I wrote recently about how 2018 was my best reading year ever. I somehow managed to finish 75 books throughout the year, and this was despite the fact that I switched jobs and so lost some formerly valuable reading time during lunch breaks and in the evenings. I don’t think I’ve read 75 books in a year ever, and if I have, it was probably in university when most of the books were selected for me by my professors. At the end of 2018, I was elated and proud with my accomplishment, and looking back at the year and the titles of all the books I read, I was utterly amazed that somehow I still remembered them all.
But, what’s that saying again? New year, new you. When January 1st, 2019 rolled around, I immediately set my Goodreads goal to 50 books (just like I did in 2018) with the intention of pushing myself to read 75 books this year again…or more, if possible! For some reason though, my mentality toward reading, and particularly toward the reading challenge, was different as soon as I cracked open my first book of 2019. Although as of this moment I am technically 4 books ahead of schedule with my goal, I have had days where my heart and mind just have not been in my book and I have taken a break from reading on these days. However, that reading challenge is always there in the back of my head, whispering about all the time lost when I’m sitting watching TV or browsing Pinterest, and I found myself feeling guilty and almost anxious about not forcing myself to dig into my book. This seemed totally paradoxical to me because reading is meant to be my escape, not an added source of anxiety. I love reading because it takes me away from the burdens and responsibilities of my real life, and to have it become a symbol of stress was incredibly disappointing and worrisome. I also recognized that on the days I “took off” from reading, I needed to because I was feeling emotional or exhausted, and so slogging through a prescribed number of pages of my novel wouldn’t be healthy or productive. I couldn’t fault myself for taking the break, but I also did feel that number flashing in my mind: 50 books you MUST finish!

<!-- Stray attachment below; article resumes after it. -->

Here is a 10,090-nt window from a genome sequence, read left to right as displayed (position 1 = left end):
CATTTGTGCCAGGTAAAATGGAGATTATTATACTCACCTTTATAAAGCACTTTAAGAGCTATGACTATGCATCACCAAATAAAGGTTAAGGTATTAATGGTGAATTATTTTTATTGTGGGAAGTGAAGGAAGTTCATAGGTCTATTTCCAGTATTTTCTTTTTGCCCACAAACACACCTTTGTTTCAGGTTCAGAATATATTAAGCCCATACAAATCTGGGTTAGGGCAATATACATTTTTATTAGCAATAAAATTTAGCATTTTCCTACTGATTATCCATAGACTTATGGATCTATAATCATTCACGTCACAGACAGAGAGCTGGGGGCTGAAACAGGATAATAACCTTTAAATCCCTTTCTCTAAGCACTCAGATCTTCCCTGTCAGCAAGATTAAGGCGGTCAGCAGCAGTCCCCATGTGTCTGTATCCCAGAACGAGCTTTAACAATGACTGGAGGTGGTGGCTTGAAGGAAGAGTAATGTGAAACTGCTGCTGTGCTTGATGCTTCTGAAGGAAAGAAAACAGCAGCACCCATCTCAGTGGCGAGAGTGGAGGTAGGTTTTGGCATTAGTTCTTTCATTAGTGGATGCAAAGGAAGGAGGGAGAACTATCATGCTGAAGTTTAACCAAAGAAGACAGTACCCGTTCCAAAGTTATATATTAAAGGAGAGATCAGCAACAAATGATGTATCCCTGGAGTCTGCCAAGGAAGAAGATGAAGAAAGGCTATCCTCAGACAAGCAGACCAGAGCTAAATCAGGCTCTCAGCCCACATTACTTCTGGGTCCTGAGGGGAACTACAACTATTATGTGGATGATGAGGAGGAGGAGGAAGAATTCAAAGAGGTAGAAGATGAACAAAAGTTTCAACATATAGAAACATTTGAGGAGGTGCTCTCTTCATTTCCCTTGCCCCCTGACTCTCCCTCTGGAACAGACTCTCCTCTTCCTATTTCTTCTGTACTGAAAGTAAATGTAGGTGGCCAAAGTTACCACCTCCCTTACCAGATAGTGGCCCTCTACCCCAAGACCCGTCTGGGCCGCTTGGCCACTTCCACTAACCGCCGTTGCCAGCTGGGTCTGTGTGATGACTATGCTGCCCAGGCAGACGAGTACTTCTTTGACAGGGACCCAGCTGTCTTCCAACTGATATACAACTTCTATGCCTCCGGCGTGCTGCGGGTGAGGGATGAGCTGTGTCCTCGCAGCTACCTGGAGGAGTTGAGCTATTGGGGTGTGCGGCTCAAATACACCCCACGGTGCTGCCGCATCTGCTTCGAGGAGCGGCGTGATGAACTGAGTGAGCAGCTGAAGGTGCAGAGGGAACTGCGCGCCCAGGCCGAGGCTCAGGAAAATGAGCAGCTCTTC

I’m sort of an all or nothing person, and I’m very goal-oriented, but today I had this realization that something’s gotta give! It’s one thing to be focused on goals and checking tasks off a To-Do List at work or school, but in every day life, it’s simply unnecessary and, for someone with my Type A tendencies, unhealthy. So, with all that in mind, I made the tough (for me, at least!) decision to reduce my Goodreads goal to…1 book. This basically means that, since I have already read 10 books this year, I have officially achieved by 2019 reading challenge. Now, of course, I still want to read as many books as I can this year…but I want to read because I LOVE IT and AM EXCITED ABOUT IT, not because it is an obligation. I would rather use the Goodreads challenge as a sort of counter, to track the books I’ve finished this year and be able to look back at them, than a concrete goal. And while it went against everything I’m about to reduce the number of books on my challenge, I already feel so much lighter and freer to read at my own pace and to sit down with my book when my heart is eager to.
I know a lot of readers feel the same way I do about reading challenges and how arbitrary they can be, and that has definitely given me an extra push to approach reading differently in the future. Like I said, reading is something I have always adored doing, and I never want that feeling of joy and peace to be taken away by a number or a competition.
Do any of you fellow readers feel this way about reading challenges? What is your approach to them? I’d love to discuss with you and get your feedback on my decision!
Girl with a Green Heart